2002, Tijuana, twenty years ago this week: Murcof and F A X released their first albums and launched the label Static Discos. Sounds come in cycles, and they can easily sound new all over again – doubly so with a beautiful new remix compilation to celebrate. Let’s listen.

(Pic at top: Alicia Tsuchiya.)

Static Discos Day bests Valentine’s Day — for some of us, anyway. As told ten years ago back on the 10th anniversary, the original date was marked together in México City at the peak of minimal techno and what was then post-techno:

Fernando Corona (Murcof), Rubén Tamayo (Fax) and myself traveled to México City to play at a night club called Colmillo (Versalles 49). It was our first time playing at a techno club in México City, and it was one of the few places at the time, if not the only, that catered to minimal techno. The February 14th date also became special because as we were setting up our soundcheck, Joseph Muñiz from Opción Sónica, our distributor at the time, showed up and delivered to us the first two Static Discos releases: Fax’s Resonancia (STA001) and Murcof’s Martes (STA002). We are proud to offer our first release as a Free Download.

It’s almost notable that now it sounds its own voice more than anything that we would now call “minimal techno.”

Dial back the clock to 2002 and Static Discos’ notes almost preemptively caution us “It has little to do that Murcof (Fernando Corona) is a Mexican from Tijuana…” Now, that needs no explanation; a lot of us have come to look to this Tijuana / Mexicali / Baja California crew for inspiration as to what it means to explore sound in new ways. That music to “transcend borders and music genres” issued a call a lot of folks have heard.

From the label’s 100-release event, Tijuana.
Mapping a label’s influences and directions, with lots of beloved names.

STA001 and STA002 are both well worth a listen now, with pared-down materials in a combination of lush evocative textures and stunningly precise arrangements. They’re emotional, personal, but also clarion compositions.

The text from the time:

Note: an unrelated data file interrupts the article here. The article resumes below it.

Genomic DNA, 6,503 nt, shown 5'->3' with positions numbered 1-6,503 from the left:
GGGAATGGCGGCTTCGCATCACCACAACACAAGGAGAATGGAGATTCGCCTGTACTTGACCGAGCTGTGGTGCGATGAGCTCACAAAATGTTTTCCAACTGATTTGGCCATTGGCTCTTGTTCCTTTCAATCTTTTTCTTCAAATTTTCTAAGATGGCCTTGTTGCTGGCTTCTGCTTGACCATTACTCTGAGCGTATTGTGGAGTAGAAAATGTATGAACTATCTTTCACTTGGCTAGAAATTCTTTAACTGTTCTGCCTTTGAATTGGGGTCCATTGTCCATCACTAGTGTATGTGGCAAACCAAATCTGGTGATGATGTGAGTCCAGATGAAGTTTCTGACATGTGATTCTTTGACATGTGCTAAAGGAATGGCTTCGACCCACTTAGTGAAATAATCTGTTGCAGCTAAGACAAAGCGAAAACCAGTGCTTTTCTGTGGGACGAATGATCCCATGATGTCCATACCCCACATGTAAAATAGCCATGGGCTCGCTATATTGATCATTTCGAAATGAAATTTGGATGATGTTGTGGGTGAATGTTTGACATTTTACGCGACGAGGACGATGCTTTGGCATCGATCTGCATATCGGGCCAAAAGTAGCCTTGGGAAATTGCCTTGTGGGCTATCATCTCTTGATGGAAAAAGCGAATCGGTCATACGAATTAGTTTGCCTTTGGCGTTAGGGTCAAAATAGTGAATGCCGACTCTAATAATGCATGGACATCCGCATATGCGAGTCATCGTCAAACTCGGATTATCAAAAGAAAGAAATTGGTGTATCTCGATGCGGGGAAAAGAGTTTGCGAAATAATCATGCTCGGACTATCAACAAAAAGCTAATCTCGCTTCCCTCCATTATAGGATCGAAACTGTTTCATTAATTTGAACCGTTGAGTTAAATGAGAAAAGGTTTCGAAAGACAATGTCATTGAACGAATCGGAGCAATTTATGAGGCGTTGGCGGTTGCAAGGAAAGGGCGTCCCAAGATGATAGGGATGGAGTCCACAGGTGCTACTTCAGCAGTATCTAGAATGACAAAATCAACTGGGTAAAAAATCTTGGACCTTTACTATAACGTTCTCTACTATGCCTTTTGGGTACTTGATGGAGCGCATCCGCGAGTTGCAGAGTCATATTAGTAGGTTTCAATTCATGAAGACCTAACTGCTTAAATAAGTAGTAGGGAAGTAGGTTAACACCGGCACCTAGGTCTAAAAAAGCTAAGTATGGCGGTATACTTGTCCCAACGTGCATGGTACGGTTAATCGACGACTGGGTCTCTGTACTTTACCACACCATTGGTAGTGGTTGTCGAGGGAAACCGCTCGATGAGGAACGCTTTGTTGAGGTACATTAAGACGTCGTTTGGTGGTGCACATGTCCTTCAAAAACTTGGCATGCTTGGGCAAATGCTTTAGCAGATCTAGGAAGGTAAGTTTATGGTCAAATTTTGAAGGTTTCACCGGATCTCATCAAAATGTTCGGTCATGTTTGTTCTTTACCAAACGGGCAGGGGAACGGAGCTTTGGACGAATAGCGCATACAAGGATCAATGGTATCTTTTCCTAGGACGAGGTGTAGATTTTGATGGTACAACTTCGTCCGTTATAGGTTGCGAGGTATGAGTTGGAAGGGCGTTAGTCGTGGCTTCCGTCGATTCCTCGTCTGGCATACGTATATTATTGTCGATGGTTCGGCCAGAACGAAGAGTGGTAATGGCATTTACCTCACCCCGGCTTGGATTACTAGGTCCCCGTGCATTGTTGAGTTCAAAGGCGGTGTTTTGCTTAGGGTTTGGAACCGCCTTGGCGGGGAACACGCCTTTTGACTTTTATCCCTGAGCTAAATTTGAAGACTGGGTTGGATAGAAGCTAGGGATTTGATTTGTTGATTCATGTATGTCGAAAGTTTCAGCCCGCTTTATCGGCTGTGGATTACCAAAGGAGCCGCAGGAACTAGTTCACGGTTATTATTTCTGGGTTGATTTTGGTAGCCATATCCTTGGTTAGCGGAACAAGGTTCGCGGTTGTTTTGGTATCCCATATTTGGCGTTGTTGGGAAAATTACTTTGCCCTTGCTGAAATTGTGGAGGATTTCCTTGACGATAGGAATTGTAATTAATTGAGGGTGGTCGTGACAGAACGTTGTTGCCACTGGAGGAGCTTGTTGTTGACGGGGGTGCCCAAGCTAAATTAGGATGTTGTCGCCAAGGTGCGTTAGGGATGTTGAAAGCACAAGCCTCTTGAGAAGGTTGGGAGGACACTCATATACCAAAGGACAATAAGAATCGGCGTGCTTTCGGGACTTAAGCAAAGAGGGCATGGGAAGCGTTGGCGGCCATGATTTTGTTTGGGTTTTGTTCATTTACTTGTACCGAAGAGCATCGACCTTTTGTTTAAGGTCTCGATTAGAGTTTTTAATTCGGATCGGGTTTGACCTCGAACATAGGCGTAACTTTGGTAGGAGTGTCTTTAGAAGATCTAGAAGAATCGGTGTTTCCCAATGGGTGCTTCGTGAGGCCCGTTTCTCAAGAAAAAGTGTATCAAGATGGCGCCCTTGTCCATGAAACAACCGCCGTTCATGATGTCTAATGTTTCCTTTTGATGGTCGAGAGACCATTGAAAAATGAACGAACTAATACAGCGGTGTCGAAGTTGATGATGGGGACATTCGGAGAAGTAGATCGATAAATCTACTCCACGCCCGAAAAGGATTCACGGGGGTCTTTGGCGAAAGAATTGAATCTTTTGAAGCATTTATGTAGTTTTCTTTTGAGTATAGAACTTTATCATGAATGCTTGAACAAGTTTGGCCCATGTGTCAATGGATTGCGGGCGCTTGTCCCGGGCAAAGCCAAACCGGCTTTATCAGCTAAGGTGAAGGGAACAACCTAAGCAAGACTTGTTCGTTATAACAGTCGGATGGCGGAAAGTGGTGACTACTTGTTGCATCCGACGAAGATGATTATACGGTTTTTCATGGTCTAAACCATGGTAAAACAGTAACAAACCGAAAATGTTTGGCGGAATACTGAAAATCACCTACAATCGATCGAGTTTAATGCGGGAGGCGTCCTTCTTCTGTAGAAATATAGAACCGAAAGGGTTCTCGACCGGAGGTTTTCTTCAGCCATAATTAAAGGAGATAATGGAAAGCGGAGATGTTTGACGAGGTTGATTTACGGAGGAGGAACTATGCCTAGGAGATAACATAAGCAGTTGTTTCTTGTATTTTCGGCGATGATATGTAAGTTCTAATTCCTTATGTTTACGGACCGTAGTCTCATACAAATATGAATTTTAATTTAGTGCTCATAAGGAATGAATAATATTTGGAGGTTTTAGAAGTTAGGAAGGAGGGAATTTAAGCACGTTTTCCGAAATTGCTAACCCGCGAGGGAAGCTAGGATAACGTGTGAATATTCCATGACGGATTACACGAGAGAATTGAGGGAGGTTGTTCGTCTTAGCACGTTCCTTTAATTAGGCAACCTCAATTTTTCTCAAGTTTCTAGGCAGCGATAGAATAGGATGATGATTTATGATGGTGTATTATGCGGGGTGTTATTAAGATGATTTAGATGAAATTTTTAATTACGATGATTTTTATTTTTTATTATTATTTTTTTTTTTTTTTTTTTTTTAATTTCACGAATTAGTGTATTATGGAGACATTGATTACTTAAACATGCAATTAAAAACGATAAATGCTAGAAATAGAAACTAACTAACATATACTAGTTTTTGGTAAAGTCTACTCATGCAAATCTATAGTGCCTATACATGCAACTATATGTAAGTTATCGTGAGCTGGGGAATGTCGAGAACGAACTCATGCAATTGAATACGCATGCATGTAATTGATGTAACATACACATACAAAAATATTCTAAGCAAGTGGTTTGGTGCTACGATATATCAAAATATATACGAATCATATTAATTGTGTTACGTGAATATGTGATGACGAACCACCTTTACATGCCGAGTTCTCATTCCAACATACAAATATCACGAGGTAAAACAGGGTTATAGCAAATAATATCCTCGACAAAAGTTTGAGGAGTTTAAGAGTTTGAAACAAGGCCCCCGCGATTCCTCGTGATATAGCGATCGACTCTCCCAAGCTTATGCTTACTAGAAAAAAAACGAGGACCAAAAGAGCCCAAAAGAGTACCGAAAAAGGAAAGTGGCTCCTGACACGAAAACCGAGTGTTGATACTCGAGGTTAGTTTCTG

Fax’s debut album is a combination of warm resonant harmonics with four by four minimalistic beats. This album is a definite post wallpaper techno manifesto, full of deep sounds and sweet melodies.

To that note about whether or not it matters they’re from Mexico, I notice that the BBC review from 2002 does make some effort to compare to European labels, contexts, and minimalism. Of course, even in 2002, the reviewer concludes there’s no comparison – it’s actually Static Discos that’s “the real deal.” Autres Directions in 2002 reached a similar conclusion that I think holds up – here’s something that’s both smarter and dancier than a lot of the sounds around it, which might well hold inspiration for producers today:

“These tracks are quite stunning. They hide harmonies that are organic as the music develops. Similarly, micro-glitches are found progressively throughout. Offering a minimal techno that is lovingly caressed by house and dub. The music is powerful as Fax immerses the listener (me you) in rich rhythmic sub basses (dancier than Pole or Tomas Jirku) that resonate with harmony and pulsations.”

The FAX release, Resonancia, catalog number one:

Murcof’s release you do have to go buy, but it’s every bit as much a gem. (Hey, maybe they do want to double up with some remixes of this one!)

And the transformative Mexican-international connections continues, with a young label – the new Facade Electronics. With FAX, they’ve organized a new remix compilation of last year’s Telegraphic Memory, featuring a gorgeous selection of creative production talents. That includes CDM fave and fellow Tijuana native Microhm (Leslie Garcia), along with Alexandre Navarro (París), Kathia Rudametkin (Ensenada), Nico (CDMX), Ossa (EUA), Portable (París), Sanderson Dear (Canada), Subxet (Ex-Plankton Man / Niño Astronauta / Kobol) (USA), and Yann Novak (USA). I could say more, but really you hear that the legacy of those 2002 sounds continues and finds new crystaline dimensions, especially as “Rotor” and “Momentum” are heard variously through different prisms.

This one is name-your-own-price; totally great stuff:


Source material:



You have to dig those first two releases up elsewhere, but there are loads of wonderful new releases from these two and many others on the SD Bandcamp:


And of course:


FAX is responsible for that stylish visual feel; you can also check his work as a designer and artist: